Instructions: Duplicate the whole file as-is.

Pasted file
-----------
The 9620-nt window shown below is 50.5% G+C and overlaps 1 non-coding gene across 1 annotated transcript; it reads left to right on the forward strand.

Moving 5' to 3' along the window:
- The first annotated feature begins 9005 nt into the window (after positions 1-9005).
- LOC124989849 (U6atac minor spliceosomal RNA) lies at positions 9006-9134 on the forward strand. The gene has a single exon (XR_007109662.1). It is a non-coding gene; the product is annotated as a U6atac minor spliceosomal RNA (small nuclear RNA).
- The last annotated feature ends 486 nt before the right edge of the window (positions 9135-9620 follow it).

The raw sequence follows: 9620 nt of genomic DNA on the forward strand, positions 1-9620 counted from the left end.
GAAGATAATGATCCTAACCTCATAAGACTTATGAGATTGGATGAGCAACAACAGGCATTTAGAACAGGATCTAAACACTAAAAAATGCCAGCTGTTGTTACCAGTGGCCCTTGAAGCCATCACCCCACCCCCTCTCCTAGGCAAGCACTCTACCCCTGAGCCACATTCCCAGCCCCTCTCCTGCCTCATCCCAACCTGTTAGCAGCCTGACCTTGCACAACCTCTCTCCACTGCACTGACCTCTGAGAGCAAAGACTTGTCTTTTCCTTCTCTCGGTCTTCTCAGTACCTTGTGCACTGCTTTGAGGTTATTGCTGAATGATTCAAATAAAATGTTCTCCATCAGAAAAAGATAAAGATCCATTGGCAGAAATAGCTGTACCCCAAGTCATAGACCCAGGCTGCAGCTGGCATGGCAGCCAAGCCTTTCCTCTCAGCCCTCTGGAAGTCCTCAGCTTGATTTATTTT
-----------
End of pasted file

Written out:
The 9620-nt window shown below is 50.5% G+C and overlaps 1 non-coding gene across 1 annotated transcript; it reads left to right on the forward strand.

Moving 5' to 3' along the window:
- The first annotated feature begins 9005 nt into the window (after positions 1-9005).
- LOC124989849 (U6atac minor spliceosomal RNA) lies at positions 9006-9134 on the forward strand. The gene has a single exon (XR_007109662.1). It is a non-coding gene; the product is annotated as a U6atac minor spliceosomal RNA (small nuclear RNA).
- The last annotated feature ends 486 nt before the right edge of the window (positions 9135-9620 follow it).

The raw sequence follows: 9620 nt of genomic DNA on the forward strand, positions 1-9620 counted from the left end.
GAAGATAATGATCCTAACCTCATAAGACTTATGAGATTGGATGAGCAACAACAGGCATTTAGAACAGGATCTAAACACTAAAAAATGCCAGCTGTTGTTACCAGTGGCCCTTGAAGCCATCACCCCACCCCCTCTCCTAGGCAAGCACTCTACCCCTGAGCCACATTCCCAGCCCCTCTCCTGCCTCATCCCAACCTGTTAGCAGCCTGACCTTGCACAACCTCTCTCCACTGCACTGACCTCTGAGAGCAAAGACTTGTCTTTTCCTTCTCTCGGTCTTCTCAGTACCTTGTGCACTGCTTTGAGGTTATTGCTGAATGATTCAAATAAAATGTTCTCCATCAGAAAAAGATAAAGATCCATTGGCAGAAATAGCTGTACCCCAAGTCATAGACCCAGGCTGCAGCTGGCATGGCAGCCAAGCCTTTCCTCTCAGCCCTCTGGAAGTCCTCAGCTTGATTTATTTT